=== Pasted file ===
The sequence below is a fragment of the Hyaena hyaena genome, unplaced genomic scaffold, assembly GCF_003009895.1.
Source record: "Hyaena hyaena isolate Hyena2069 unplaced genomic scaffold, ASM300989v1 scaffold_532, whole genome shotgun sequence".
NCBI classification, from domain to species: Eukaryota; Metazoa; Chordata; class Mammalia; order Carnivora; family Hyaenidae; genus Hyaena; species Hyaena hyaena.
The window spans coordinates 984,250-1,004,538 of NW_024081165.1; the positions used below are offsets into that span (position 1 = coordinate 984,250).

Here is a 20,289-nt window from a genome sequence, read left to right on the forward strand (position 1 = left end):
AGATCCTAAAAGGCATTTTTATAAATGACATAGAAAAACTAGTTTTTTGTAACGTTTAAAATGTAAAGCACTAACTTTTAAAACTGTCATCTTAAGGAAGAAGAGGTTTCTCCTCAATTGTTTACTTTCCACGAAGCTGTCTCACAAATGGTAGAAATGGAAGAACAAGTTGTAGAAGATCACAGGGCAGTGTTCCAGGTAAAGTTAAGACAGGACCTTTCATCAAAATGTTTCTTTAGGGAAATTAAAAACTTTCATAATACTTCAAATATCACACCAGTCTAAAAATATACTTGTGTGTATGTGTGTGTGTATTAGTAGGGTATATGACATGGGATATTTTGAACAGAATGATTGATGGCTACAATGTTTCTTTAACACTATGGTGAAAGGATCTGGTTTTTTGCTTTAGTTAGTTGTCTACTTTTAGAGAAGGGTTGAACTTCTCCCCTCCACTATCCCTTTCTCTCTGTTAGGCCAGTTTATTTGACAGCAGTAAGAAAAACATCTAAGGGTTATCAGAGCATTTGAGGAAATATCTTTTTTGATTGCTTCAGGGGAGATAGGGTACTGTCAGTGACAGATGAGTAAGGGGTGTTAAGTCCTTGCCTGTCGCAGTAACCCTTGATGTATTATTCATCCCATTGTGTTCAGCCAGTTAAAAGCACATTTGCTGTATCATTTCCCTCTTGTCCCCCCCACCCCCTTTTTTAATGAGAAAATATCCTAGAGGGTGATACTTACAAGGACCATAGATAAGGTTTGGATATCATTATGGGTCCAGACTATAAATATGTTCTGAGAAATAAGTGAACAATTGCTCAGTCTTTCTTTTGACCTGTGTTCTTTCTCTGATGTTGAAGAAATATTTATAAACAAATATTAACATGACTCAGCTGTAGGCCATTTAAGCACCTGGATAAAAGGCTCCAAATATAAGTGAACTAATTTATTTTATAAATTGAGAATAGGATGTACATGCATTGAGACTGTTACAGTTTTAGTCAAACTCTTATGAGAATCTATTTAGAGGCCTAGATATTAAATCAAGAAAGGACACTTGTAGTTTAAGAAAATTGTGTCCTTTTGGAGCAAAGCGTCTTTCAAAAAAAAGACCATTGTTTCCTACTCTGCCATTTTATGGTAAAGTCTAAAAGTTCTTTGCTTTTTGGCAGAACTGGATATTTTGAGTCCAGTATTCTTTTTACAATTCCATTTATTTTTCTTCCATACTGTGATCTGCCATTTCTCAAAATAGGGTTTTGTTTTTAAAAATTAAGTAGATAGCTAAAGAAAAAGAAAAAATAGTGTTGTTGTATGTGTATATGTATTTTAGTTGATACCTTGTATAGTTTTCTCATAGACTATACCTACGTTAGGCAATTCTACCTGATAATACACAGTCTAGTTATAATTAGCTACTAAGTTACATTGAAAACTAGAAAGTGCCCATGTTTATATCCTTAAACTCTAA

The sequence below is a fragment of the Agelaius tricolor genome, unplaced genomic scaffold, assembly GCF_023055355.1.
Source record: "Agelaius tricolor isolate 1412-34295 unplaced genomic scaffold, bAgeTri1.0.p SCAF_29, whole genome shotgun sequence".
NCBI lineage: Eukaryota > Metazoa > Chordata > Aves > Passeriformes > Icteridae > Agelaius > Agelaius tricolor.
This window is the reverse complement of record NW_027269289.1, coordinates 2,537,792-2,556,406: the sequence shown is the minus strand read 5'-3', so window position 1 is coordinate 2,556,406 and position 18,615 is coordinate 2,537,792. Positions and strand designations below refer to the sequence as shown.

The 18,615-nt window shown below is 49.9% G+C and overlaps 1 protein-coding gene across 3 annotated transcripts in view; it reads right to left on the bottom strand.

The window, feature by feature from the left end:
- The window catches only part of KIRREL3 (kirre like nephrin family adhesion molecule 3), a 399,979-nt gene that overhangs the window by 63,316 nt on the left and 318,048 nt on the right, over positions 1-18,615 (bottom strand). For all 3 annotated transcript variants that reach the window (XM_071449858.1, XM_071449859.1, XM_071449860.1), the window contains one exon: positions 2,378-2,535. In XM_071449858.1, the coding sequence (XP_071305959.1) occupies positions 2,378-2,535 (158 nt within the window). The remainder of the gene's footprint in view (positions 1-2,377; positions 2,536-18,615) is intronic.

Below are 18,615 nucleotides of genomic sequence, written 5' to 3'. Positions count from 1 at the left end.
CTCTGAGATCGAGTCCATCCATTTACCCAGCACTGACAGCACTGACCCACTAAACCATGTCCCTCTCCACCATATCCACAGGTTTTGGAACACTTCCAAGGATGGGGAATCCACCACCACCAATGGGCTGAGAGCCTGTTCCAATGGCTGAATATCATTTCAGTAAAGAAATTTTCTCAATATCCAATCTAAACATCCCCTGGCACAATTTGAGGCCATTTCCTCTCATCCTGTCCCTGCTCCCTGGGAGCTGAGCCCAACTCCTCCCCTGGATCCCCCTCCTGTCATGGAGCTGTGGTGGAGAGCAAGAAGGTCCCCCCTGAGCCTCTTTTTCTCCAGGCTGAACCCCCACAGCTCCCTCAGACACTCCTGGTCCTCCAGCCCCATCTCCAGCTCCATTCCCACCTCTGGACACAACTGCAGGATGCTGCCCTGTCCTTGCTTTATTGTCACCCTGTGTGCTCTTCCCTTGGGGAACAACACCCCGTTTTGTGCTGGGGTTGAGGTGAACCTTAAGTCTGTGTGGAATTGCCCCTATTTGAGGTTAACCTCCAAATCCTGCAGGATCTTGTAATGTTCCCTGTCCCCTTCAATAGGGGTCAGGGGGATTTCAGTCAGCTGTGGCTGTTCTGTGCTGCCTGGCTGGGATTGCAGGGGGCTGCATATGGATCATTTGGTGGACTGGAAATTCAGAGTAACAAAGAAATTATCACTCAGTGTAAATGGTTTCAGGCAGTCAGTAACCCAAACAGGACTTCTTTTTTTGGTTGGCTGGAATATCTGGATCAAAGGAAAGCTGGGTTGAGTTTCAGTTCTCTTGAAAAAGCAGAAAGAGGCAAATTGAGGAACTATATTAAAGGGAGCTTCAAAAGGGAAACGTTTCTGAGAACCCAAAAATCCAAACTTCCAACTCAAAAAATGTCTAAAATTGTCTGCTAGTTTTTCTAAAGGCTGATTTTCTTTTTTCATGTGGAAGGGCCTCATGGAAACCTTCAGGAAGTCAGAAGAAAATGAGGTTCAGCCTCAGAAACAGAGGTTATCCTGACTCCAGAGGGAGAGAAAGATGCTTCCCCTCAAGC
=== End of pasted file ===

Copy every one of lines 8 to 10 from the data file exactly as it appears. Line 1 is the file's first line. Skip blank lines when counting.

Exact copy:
Source record: "Agelaius tricolor isolate 1412-34295 unplaced genomic scaffold, bAgeTri1.0.p SCAF_29, whole genome shotgun sequence".
NCBI lineage: Eukaryota > Metazoa > Chordata > Aves > Passeriformes > Icteridae > Agelaius > Agelaius tricolor.
This window is the reverse complement of record NW_027269289.1, coordinates 2,537,792-2,556,406: the sequence shown is the minus strand read 5'-3', so window position 1 is coordinate 2,556,406 and position 18,615 is coordinate 2,537,792. Positions and strand designations below refer to the sequence as shown.